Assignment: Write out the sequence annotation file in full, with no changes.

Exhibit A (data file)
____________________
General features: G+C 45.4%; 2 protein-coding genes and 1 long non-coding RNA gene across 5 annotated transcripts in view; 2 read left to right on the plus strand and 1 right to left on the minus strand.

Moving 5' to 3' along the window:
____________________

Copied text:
General features: G+C 45.4%; 2 protein-coding genes and 1 long non-coding RNA gene across 5 annotated transcripts in view; 2 read left to right on the plus strand and 1 right to left on the minus strand.

Moving 5' to 3' along the window: